Thursday, April 2, 2009

Live: Efterklang and Shilpa Ray and more

When: 3/28
Where: Mercury Lounge

Oh Land, the opening act, featured three female vocalists singing over mediocre electronic beats. The whole thing, right down to front woman's Nanna Oland Fabricius's avant-garde fashion, seemed like an overwrought Bjork reference. It wasn't a bad listen - they are all good singers - but it was way over the top. [MySpace]

As you might guess, I really went to the show to check in with Shilpa Ray and Her Happy Hookers after their triumphant week at SXSW. Though down one Happy Hooker (Soft Blank's Vincent Cacchione was not present), the band rocked harder and tighter than I've heard them before. Some of the antics were slightly toned down, since they weren't the headlining act, but Ray did spend a lot of time screaming "fuck you" repeatedly into the microphone - not at the audience, but rather with them (at least in spirit).

Ray's music doesn't sound weird at all, but it's surprisingly difficult to classify. It's a distillation of everything from blues, soul and jazz to punk rock. The band was tight last time I saw them, but this time around, they were even more engaging, with the remarkably talented rhythm section knocking out some smooth grooves under Ray's Joplin-esque growl. The melodies and songs, even those I'd heard before, seemed more focused, and the set's momentum made the final numbers feel simply immense.

All was delivered, of course, with the band's characteristic energy, intense yet fun. Ray engaged her hecklers between songs and when not playing her hand-powered harmonium, danced around the stage with some classic Shilpa moves - that is, the moves you'd imagine from a seven-year-old who's just downed a cup of espresso. After SXSW, the general consensus is that this band is headed for great things. I told ya so. [MySpace]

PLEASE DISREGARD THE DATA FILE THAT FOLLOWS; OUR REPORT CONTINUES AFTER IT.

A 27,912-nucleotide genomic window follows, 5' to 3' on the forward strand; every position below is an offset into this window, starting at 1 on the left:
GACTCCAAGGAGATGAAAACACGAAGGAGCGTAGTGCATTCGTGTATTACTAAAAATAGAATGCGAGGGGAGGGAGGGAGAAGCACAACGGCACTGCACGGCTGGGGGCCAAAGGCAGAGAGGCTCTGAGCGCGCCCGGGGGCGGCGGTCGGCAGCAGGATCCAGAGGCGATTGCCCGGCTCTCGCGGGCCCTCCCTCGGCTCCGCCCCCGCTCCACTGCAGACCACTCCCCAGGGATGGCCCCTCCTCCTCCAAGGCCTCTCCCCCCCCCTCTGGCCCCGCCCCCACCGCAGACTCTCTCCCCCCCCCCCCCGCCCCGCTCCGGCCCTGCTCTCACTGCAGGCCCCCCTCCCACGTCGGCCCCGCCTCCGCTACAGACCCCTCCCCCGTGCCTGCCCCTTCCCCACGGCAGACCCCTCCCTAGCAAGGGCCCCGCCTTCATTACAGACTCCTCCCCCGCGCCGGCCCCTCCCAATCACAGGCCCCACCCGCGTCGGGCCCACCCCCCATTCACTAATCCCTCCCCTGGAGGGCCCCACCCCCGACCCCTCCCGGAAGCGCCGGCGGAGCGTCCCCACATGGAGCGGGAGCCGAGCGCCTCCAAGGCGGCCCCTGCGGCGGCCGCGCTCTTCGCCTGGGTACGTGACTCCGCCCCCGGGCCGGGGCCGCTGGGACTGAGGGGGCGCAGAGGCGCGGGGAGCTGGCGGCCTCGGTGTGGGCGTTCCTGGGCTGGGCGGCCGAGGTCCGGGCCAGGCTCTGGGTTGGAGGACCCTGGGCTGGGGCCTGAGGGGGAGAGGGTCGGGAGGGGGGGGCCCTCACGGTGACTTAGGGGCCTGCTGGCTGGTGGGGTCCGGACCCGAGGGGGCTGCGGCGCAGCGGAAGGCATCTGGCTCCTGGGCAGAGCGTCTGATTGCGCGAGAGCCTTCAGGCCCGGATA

Next up was guitarist and singer Peter Broderick. Sorry to be harsh, but yawwwwn. If you're into pretty singer-songwriter stuff, I don't think it was bad. But personally, I was bored after the first two bars.

I'd never heard the headliner Efterklang before, though I'd gathered they were some sort of Scandanvian post-rock ensemble. I was prepared to be bored, but several people encouraged me to stay. And it was apparent Efterklang is a favorite among fellow musicians - the audience included members of Los Campesinos! and the National among others.

I've said many times that post-rock is a largely played-out style, so I was surprised to hear Efterklang breathe new life into the music. Not that they are doing anything completely original, but they are certainly doing it better than most. Their vocal harmonies are stunning and their math rock tendencies are first-rate, grooving naturally in time signatures like 9/4 and 13/8 (I think). The songs are also well-written and unlike most post-rock, don't wear on interminably - they explore an idea to its fullest, then stop.

Efterklang (photo by Nan Na Hvass)
Efterklang (photo by Nan Na Hvass)

As I had been told, Efterklang's live performance was excellent. At first, it seemed like the band (swollen to seven members on stage) was taking itself rather seriously, but between songs, their banter showed them to be approachable, sweet and not without a sense of humor. The music's complexity required concentration, but there was still a decent amount of movement and the band's energy and focus was plainly visible. Also, as with a band who knows how to get innovative sounds of a slew instruments, it's fascinating to see how their affects are accomplished, using everything from trumpets to kazoos. [MySpace]

Though Shilpa Ray was an odd pairing with the rest of this experimental Dutch set, I'm glad they chose it - I not only got to see a great show but also discovered a new band I'll be listening to for a long time.

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P.S. >> I forgot to tell you the best part about Efterklang! They are the first rock band I have ever seen use proper technique on the jingle bells. Seriously!

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